Police dispatched to the scene found the woman's body around 1:15 p.m. in the trunk of the black Mercedes, parked halfway in the home's garage. The body was so badly damaged it took police a few hours to determine whether it was a man or a woman, Boyce said.

The man was found inside the house, badly beaten. Boyce said there were signs of struggle in the house, but it was too early to tell if anything was stolen.

Investigators with the Georgia Bureau of Investigation and the East Point police continued to comb through the house and its grounds Thursday night, looking for clues.

Neighbors described the upscale 88-home Williamsburg neighborhood as a quiet, safe place where break-ins are rare.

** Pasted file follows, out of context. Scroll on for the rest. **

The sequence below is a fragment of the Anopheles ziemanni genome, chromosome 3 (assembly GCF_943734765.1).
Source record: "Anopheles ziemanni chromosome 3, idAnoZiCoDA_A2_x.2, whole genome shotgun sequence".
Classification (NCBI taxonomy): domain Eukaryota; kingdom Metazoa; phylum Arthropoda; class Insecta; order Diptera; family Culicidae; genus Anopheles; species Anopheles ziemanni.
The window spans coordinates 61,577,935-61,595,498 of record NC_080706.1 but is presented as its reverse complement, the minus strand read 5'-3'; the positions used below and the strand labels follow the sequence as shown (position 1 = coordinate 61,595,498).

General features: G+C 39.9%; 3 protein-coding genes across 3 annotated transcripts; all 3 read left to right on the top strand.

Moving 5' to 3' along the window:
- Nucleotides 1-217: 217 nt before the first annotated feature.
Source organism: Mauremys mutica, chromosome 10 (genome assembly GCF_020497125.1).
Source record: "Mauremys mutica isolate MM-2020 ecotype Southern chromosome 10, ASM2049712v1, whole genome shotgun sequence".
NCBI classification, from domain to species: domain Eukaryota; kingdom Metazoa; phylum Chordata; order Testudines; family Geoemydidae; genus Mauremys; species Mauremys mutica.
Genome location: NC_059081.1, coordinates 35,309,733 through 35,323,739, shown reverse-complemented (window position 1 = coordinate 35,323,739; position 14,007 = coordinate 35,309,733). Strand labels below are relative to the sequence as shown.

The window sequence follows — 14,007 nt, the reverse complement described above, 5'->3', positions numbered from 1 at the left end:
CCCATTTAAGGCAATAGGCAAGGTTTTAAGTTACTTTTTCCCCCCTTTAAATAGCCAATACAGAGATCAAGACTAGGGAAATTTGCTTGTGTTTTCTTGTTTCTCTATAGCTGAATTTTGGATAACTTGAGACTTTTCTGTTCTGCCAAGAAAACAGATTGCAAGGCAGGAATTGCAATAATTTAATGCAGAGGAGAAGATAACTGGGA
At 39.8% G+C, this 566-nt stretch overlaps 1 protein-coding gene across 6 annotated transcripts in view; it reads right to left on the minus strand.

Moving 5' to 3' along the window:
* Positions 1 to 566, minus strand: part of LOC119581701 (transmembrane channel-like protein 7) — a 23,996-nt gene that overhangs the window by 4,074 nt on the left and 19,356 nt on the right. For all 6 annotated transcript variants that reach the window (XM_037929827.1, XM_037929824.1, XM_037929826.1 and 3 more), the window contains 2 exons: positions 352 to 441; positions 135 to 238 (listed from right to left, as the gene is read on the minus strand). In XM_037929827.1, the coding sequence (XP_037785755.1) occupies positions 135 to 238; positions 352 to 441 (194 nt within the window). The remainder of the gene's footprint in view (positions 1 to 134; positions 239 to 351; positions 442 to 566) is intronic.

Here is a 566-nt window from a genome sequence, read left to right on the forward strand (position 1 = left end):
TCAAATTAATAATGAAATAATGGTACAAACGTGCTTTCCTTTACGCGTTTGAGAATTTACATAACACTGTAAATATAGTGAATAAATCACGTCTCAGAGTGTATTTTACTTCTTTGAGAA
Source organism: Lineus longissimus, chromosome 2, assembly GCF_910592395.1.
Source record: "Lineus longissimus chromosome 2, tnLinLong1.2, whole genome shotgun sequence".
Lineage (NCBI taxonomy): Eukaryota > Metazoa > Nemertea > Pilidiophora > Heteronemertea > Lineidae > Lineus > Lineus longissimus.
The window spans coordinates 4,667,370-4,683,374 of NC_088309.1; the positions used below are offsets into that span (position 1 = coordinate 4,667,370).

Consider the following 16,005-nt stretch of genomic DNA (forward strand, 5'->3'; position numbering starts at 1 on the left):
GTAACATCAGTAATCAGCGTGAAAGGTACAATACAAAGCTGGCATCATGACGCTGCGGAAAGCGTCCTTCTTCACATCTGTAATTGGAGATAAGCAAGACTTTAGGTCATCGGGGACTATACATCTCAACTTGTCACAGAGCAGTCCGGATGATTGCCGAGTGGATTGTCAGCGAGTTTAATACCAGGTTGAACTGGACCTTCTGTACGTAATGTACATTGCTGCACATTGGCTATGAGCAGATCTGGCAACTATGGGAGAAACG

"It's as safe a neighborhood as can be," said Arthur Terry, 61, a pharmaceutical sales representative.

"But I guess if an alarm and a fence couldn't protect those people, then anything can happen."

the people file

Anthony Henderson
Anthony Henderson

With eight years in law enforcement, including five as an investigator with three of those as a juvenile investigator, East Point Police Detective Anthony Henderson, 32, said investigating crimes involving children never gets easier. The Atlanta native and father of a 2-year-old son, Henderson, who is a graduate of Georgia Military College, said if he does not aggressively investigate such crimes as child molestation and rapes “then these young victims will be victimized again.” 

What do you most enjoy about East Point?